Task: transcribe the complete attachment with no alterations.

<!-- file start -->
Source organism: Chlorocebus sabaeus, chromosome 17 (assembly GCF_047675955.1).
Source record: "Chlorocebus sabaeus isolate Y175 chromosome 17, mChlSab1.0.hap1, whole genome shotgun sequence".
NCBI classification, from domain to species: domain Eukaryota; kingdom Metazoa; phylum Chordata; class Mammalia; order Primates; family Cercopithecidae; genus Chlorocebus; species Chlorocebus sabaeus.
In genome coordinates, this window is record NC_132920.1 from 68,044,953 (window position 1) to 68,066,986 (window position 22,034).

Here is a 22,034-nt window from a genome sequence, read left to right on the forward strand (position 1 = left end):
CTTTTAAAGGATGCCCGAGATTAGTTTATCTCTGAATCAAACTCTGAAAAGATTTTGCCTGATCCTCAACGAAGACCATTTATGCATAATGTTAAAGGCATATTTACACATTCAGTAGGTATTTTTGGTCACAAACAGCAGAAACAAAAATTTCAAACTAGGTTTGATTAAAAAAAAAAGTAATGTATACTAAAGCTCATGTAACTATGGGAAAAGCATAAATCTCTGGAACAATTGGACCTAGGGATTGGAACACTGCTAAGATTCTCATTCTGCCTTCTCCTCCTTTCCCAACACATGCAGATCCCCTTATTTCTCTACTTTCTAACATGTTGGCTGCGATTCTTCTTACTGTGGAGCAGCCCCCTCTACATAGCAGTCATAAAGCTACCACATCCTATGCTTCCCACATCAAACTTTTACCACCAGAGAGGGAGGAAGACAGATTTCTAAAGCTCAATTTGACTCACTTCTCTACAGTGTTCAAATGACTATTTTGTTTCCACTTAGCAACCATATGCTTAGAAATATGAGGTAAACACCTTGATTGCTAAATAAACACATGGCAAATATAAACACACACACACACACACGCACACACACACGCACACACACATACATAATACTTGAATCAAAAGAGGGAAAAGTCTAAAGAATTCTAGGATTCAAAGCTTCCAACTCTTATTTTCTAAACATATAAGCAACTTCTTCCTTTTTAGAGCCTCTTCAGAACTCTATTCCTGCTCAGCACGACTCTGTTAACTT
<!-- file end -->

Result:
Source organism: Chlorocebus sabaeus, chromosome 17 (assembly GCF_047675955.1).
Source record: "Chlorocebus sabaeus isolate Y175 chromosome 17, mChlSab1.0.hap1, whole genome shotgun sequence".
NCBI classification, from domain to species: domain Eukaryota; kingdom Metazoa; phylum Chordata; class Mammalia; order Primates; family Cercopithecidae; genus Chlorocebus; species Chlorocebus sabaeus.
In genome coordinates, this window is record NC_132920.1 from 68,044,953 (window position 1) to 68,066,986 (window position 22,034).

Here is a 22,034-nt window from a genome sequence, read left to right on the forward strand (position 1 = left end):
CTTTTAAAGGATGCCCGAGATTAGTTTATCTCTGAATCAAACTCTGAAAAGATTTTGCCTGATCCTCAACGAAGACCATTTATGCATAATGTTAAAGGCATATTTACACATTCAGTAGGTATTTTTGGTCACAAACAGCAGAAACAAAAATTTCAAACTAGGTTTGATTAAAAAAAAAAGTAATGTATACTAAAGCTCATGTAACTATGGGAAAAGCATAAATCTCTGGAACAATTGGACCTAGGGATTGGAACACTGCTAAGATTCTCATTCTGCCTTCTCCTCCTTTCCCAACACATGCAGATCCCCTTATTTCTCTACTTTCTAACATGTTGGCTGCGATTCTTCTTACTGTGGAGCAGCCCCCTCTACATAGCAGTCATAAAGCTACCACATCCTATGCTTCCCACATCAAACTTTTACCACCAGAGAGGGAGGAAGACAGATTTCTAAAGCTCAATTTGACTCACTTCTCTACAGTGTTCAAATGACTATTTTGTTTCCACTTAGCAACCATATGCTTAGAAATATGAGGTAAACACCTTGATTGCTAAATAAACACATGGCAAATATAAACACACACACACACACACGCACACACACACGCACACACACATACATAATACTTGAATCAAAAGAGGGAAAAGTCTAAAGAATTCTAGGATTCAAAGCTTCCAACTCTTATTTTCTAAACATATAAGCAACTTCTTCCTTTTTAGAGCCTCTTCAGAACTCTATTCCTGCTCAGCACGACTCTGTTAACTT